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Crimson Peak – Movie Review

20 October, 2015 — by Ben Davis0

Crimson Peak (2015)

Guillermo del Toro does everything with confidence, from Pan’s Labyrinth to crap like that big robot movie with Stringer Bell in it. Crimson Peak is indeed confident and actually good. It’s a hybrid – part gothic horror, love story, slasher, thriller and period drama (briefly).

Without having to raise the spoiler alert, the basic plot is innocent girl goes to dark mansion, see some ghosts, a bit of violence, the end. All the bits you’ve seen before in horror movies – a decrepit gothic house, grimacing spectres rather tangibly dragging themselves along the landing, wild weather, moorland, a dank cellar, the faithful dog etc etc. all these things are used but do not add up to cliche.

Tropes are tackled obliquely, sometimes knowingly – Baronet Sharpe (Tom Hiddleston on an interesting horror run along with High Rise) and his sister, Lucille (Jessica Chastain) are seen dressed in black, or else velvet, beneath a large and amusing portrait of their particularly embittered-looking old mother, also in black – and these tropes undercut the actual scariness of the movie until one realises the film has more of the suspense and occasionally satisfying violence of Romeo and Juliet than it does the subtlety of a horror movie.

Tom Hiddleston in Crimson Peak. Worst AirBnb host ever

It’s like reading a romantic penny dreadful. It’s like a cross between The Haunting, Scream and Tim Burton. But it’s actually good. An atmospheric piece of steam-punk Victoriana, almost. A bit of the Ripper about it.

The obvious allusions to horror peak (bleurgh) with the regular seepage of blood-red clay through the earth of the Baronet’s Cumberland estate. Thick, crimson liquid seeping up into footprints in the snow, or through the rotten floorboards of the grand carved house.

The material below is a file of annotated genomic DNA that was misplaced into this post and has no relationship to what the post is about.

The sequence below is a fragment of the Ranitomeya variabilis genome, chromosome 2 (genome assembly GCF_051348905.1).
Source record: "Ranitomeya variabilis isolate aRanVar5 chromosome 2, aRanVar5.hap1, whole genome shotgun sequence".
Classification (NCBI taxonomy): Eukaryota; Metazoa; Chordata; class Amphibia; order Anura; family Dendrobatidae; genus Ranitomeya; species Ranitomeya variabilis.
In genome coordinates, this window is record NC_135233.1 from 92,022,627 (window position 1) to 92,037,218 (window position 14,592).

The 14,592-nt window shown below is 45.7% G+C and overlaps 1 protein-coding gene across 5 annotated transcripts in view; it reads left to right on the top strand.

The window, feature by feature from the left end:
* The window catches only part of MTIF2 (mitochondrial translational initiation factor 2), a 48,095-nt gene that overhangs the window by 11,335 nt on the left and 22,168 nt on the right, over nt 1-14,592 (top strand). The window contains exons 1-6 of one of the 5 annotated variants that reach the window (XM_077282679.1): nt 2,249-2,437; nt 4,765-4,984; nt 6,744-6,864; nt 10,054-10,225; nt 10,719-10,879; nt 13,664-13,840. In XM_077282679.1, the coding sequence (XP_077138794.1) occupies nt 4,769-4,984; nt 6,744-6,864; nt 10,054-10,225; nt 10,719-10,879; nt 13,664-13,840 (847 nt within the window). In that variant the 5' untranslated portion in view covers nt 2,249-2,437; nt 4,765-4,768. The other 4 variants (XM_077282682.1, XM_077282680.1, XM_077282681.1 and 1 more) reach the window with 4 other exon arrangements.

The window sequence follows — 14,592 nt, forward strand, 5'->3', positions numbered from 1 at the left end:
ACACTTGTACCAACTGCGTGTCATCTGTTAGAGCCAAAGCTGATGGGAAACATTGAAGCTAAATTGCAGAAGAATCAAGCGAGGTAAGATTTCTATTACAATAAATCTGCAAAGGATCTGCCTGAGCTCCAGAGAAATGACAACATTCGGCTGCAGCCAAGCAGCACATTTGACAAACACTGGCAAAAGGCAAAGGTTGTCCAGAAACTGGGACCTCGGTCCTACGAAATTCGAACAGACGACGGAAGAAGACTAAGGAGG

This red clay explains the Baronet’s trip to New York state – he has built a mining machine and wants foreign investment. From here, the plot has three stages: a charming, mysterious and insidious courtship; matrimony, ghosts and intrigue at the English house; and finally a sweeping and crashing and violent end.

The violence deserves mention. There’s a head-staving-in, a cleaved head, a face stabbing, some other stabbings, and some poisoning. It’s all done with great verve.

Here are my other favourite bits, without spoiling anything for the reader:

  • – Lovely Edith (Mia Wasikowska) is spoon-fed porridge by Lucille, who repeatedly grates a silver spoon along the edge of a porcelain bowl.
  • – There’s a killing in the bathroom of a gentleman’s club. It’s almost a classic Psycho shower death scene, blood and water down the drain.
  • – The first part of the movie, particularly, is shot with close-up, over-the-shoulder, then swooping camera work, all designed to make you feel a bit visceral, like you’re at a ball, and is quite handy in focusing attention on perhaps allegorical detail.
  • – There’s some fucking awesome wood carving in the Cumberland mansion.
  • – Edith’s dresses are exquisite, once bright yellow silk or satin, then with little pom-poms at the collar, She looks great, every inch the Mina Murray.
  • – The patriarchal Victorian atmosphere is turned on its head by a piece of ultra-violence.
  • – Ghosts are not always bad, you know.
  • – That Sharpe’s Cumberland mansion could be habitable is unfeasible. There’s a big fucking hole in the roof with leaves and snow coming through.
  • – Towards the end, every bit of tension is released from the movie with a James Bond-esque one-liner, just after someone has been hit very hard on the head with a spade.

For more spine-chilling thrills to watch over Halloween, check out our complete 31 days of horror movies list.

Crimson Peak

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